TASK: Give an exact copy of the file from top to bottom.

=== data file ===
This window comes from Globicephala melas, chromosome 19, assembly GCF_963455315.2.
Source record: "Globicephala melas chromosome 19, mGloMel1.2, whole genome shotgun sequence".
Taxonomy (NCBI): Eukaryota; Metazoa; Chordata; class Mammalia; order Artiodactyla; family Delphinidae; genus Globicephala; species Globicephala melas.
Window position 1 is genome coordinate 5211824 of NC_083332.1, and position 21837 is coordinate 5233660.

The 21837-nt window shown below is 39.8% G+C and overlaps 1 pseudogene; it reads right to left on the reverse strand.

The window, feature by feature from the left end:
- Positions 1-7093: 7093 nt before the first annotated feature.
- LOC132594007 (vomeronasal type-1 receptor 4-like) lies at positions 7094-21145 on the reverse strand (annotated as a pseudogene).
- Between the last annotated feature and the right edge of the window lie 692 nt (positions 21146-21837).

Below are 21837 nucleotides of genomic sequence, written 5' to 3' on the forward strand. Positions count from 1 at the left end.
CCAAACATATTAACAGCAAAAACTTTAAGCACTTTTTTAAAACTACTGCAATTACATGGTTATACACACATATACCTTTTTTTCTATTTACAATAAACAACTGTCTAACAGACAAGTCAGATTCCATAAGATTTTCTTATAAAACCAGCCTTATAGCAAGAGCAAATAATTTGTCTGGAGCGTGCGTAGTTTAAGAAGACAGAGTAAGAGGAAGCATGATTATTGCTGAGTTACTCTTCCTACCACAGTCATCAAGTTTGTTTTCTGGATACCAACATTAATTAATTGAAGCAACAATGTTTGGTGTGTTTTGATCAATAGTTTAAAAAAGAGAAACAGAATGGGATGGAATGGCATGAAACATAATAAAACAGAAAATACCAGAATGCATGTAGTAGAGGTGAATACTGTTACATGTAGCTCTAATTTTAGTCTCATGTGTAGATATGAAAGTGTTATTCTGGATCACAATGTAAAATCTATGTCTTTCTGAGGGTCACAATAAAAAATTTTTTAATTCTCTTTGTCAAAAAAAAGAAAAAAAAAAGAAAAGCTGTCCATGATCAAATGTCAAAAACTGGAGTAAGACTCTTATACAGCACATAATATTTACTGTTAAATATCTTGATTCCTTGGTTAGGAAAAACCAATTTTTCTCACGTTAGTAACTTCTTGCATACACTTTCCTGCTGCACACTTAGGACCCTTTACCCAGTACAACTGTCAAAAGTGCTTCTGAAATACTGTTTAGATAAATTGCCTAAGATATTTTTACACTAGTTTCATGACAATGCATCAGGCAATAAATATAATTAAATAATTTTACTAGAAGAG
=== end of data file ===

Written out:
This window comes from Globicephala melas, chromosome 19, assembly GCF_963455315.2.
Source record: "Globicephala melas chromosome 19, mGloMel1.2, whole genome shotgun sequence".
Taxonomy (NCBI): Eukaryota; Metazoa; Chordata; class Mammalia; order Artiodactyla; family Delphinidae; genus Globicephala; species Globicephala melas.
Window position 1 is genome coordinate 5211824 of NC_083332.1, and position 21837 is coordinate 5233660.

The 21837-nt window shown below is 39.8% G+C and overlaps 1 pseudogene; it reads right to left on the reverse strand.

The window, feature by feature from the left end:
- Positions 1-7093: 7093 nt before the first annotated feature.
- LOC132594007 (vomeronasal type-1 receptor 4-like) lies at positions 7094-21145 on the reverse strand (annotated as a pseudogene).
- Between the last annotated feature and the right edge of the window lie 692 nt (positions 21146-21837).

Below are 21837 nucleotides of genomic sequence, written 5' to 3' on the forward strand. Positions count from 1 at the left end.
CCAAACATATTAACAGCAAAAACTTTAAGCACTTTTTTAAAACTACTGCAATTACATGGTTATACACACATATACCTTTTTTTCTATTTACAATAAACAACTGTCTAACAGACAAGTCAGATTCCATAAGATTTTCTTATAAAACCAGCCTTATAGCAAGAGCAAATAATTTGTCTGGAGCGTGCGTAGTTTAAGAAGACAGAGTAAGAGGAAGCATGATTATTGCTGAGTTACTCTTCCTACCACAGTCATCAAGTTTGTTTTCTGGATACCAACATTAATTAATTGAAGCAACAATGTTTGGTGTGTTTTGATCAATAGTTTAAAAAAGAGAAACAGAATGGGATGGAATGGCATGAAACATAATAAAACAGAAAATACCAGAATGCATGTAGTAGAGGTGAATACTGTTACATGTAGCTCTAATTTTAGTCTCATGTGTAGATATGAAAGTGTTATTCTGGATCACAATGTAAAATCTATGTCTTTCTGAGGGTCACAATAAAAAATTTTTTAATTCTCTTTGTCAAAAAAAAGAAAAAAAAAAGAAAAGCTGTCCATGATCAAATGTCAAAAACTGGAGTAAGACTCTTATACAGCACATAATATTTACTGTTAAATATCTTGATTCCTTGGTTAGGAAAAACCAATTTTTCTCACGTTAGTAACTTCTTGCATACACTTTCCTGCTGCACACTTAGGACCCTTTACCCAGTACAACTGTCAAAAGTGCTTCTGAAATACTGTTTAGATAAATTGCCTAAGATATTTTTACACTAGTTTCATGACAATGCATCAGGCAATAAATATAATTAAATAATTTTACTAGAAGAG